By Joseph Adinolfi
The dollar wrapped up its biggest quarterly climb in at least seven years on Friday, along with its largest four-month advance since November 2008 — the latest chapter in what has been a historic year for the greenback.
The ICE U.S. Dollar Index /zigman2/quotes/210598269/delayed DXY -0.29% , a gauge of the currency’s strength against a basket of rivals including the euro /zigman2/quotes/210561242/realtime/sampled EURUSD -0.0367% , yen /zigman2/quotes/210561789/realtime/sampled USDJPY -0.9386% and British pound /zigman2/quotes/210561263/realtime/sampled GBPUSD +0.6892% , rose 7.2% through Friday, putting it on track for the biggest quarterly gain since the first three months of 2015, when the dollar index rose 9%, according to Dow Jones Market Data.
In September, a month where the dollar briefly touched its highest level since 2002, the dollar index rose 3.2%, marking its best month since April, when it rose 4.73%.
Thanks to its strong gains during the first nine months of the year, the dollar could be on track for its best annual performance since 2014, when the dollar index rose nearly 13%.
Many of the dollar index’s key components have also weakened precipitously against the greenback as the Federal Reserve’s aggressive interest rate hikes have boosted the greenback relative to its foreign rivals.
The euro was down 6.5% since the beginning of the quarter through Thursday, it’s largest such drop since the fourth quarter of 2016. The shared currency has now weakened against the greenback for five consecutive quarters, falling 17.3% in that time — its worst five-quarter stretch since Sept. 30, 2015.
In Japan, the decision by the Bank of Japan to keep monetary policy easy has caused the Japanese yen to shed more than 25% of its value relative to the dollar so far this year, leaving it at 144.8 yen to the dollar on Friday after the yen touched its weakest level against the dollar since the late 1990s earlier this month.
The dollar rose 6.7% against the Japanese currency in the third quarter, bringing the dollar’s advance over the past 12 months to 30%, the largest such move against the yen in more than 50 years.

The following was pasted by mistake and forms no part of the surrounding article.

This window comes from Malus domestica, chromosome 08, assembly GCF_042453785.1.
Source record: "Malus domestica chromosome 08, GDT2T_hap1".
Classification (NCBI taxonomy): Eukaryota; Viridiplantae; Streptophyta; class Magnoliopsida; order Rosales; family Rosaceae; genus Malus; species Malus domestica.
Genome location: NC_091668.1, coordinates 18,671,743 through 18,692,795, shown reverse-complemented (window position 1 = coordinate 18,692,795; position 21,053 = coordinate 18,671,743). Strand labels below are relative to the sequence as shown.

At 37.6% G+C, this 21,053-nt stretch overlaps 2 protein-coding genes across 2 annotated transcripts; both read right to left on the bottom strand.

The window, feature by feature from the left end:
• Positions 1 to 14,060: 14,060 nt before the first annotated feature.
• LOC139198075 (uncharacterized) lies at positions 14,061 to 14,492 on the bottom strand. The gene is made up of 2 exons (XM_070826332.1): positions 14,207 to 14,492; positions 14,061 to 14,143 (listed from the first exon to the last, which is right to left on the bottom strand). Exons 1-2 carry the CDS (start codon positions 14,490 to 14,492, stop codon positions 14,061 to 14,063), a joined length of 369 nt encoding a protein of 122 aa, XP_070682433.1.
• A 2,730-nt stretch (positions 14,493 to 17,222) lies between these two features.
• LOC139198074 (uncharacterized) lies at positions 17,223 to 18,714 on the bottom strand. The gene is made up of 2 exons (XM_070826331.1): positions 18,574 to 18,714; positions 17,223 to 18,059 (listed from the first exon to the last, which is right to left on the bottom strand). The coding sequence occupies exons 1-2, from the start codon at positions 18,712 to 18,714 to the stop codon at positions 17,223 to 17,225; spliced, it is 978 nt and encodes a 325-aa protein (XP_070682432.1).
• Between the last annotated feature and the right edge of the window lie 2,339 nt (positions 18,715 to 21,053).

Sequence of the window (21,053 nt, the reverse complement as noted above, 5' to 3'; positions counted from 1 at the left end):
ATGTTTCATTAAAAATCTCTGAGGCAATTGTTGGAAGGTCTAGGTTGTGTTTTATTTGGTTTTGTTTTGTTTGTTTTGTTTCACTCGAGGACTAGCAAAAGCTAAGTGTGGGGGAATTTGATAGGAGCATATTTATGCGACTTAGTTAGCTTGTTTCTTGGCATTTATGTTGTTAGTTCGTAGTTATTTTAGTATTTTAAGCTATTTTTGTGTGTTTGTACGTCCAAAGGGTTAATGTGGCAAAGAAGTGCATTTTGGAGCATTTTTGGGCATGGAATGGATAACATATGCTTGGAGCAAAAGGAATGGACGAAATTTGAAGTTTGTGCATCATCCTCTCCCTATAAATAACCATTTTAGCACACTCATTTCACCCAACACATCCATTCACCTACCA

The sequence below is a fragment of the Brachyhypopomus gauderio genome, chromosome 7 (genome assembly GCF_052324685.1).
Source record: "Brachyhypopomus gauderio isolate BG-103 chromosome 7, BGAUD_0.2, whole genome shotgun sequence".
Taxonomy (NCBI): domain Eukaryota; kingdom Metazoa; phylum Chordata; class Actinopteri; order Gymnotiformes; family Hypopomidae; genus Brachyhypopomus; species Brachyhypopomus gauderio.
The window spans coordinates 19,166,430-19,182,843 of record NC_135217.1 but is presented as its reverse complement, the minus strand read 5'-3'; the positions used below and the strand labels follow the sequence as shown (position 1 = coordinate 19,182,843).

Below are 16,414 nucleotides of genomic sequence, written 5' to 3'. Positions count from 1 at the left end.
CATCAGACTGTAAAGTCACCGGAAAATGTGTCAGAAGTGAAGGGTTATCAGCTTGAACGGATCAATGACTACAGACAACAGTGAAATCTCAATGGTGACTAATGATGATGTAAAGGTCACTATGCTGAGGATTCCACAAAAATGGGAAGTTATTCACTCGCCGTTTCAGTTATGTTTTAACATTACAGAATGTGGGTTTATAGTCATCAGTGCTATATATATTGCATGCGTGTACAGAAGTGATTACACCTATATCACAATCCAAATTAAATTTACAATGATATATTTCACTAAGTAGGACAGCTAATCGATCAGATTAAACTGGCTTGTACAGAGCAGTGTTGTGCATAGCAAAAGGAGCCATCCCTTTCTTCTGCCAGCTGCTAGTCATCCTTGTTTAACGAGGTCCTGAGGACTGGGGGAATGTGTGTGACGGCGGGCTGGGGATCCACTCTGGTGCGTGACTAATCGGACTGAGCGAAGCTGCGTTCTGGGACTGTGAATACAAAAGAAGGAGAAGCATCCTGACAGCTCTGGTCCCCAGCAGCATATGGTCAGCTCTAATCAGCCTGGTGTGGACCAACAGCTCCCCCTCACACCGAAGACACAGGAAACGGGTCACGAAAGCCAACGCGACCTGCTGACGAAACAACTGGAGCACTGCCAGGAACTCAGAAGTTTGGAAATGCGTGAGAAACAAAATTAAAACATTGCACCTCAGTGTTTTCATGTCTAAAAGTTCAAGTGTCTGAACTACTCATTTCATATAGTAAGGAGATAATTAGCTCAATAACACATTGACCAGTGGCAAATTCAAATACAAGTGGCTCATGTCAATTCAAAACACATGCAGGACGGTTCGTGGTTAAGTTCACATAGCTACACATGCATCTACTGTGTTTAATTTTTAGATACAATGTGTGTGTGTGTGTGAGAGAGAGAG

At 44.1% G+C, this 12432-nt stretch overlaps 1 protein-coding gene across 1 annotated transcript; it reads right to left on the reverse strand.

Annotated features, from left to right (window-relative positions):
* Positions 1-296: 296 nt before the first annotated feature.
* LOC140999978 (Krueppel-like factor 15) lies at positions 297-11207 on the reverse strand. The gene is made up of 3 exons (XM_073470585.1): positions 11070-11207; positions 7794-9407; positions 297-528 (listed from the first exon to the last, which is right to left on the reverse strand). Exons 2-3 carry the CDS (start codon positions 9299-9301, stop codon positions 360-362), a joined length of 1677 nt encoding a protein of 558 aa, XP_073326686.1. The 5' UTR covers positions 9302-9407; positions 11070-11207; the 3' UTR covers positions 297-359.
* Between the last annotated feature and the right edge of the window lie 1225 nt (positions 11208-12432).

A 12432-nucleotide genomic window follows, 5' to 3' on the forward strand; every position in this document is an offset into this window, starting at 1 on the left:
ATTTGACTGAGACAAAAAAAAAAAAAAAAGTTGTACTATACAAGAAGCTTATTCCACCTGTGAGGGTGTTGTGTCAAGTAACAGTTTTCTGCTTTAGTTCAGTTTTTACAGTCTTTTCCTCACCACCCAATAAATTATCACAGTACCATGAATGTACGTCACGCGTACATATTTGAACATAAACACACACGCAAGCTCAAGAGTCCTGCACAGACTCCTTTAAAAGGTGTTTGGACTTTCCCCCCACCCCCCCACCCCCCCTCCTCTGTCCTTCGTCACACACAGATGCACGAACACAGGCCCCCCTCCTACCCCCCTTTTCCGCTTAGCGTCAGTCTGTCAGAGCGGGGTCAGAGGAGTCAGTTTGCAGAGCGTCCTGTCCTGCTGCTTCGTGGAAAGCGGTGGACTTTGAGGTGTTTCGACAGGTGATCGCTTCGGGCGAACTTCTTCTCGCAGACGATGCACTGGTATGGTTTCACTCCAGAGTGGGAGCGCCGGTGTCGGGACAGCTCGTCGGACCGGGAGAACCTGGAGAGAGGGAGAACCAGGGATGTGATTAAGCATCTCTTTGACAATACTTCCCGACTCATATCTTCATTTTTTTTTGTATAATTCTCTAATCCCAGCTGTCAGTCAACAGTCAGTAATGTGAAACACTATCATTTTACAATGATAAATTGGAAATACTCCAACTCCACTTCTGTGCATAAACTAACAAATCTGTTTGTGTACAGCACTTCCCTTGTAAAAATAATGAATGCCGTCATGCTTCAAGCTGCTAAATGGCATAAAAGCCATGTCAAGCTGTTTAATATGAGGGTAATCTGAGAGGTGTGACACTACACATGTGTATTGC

The pound fell 8.3% against the dollar during the third quarter, its largest such drop since the fourth quarter of 2008.
What factors are driving the dollar’s banner year?
Already the world’s most popular reserve currency, the dollar’s strength this year has been driven by a number of factors, including the Federal Reserve’s aggressive interest rate hikes, along with the relative stability of the U.S. economy and labor market.
All of these factors have helped make the greenback a port in the storm for investors searching for succor from this year’s punishing selloff in stocks and bonds.
“The selloff has transformed [dollar] cash into the ultimate safe asset, further boosted by the rise of U.S. real rates and yields on the back of the Fed’s credible commitment to bring down inflation,” said Valentin Marinov, head of G-10 currency research and strategy at Credit Agricole, in a recent note to clients.
The dollar’s latest milestone comes as the S&P 500 /zigman2/quotes/210599714/realtime SPX +0.59% has fallen 5.28% this quarter to 3585.62, capping off its largest three-quarter decline since March 2009.
“It’s at least 50% safe-haven impact,” said Steve Englander, global head of G-10 currency strategy at Standard Chartered, said about the dollar’s advance this year. His team of analysts has used statistical analysis to try to quantify how different factors — including the Fed’s interest-rate hikes — are impacting the greenback.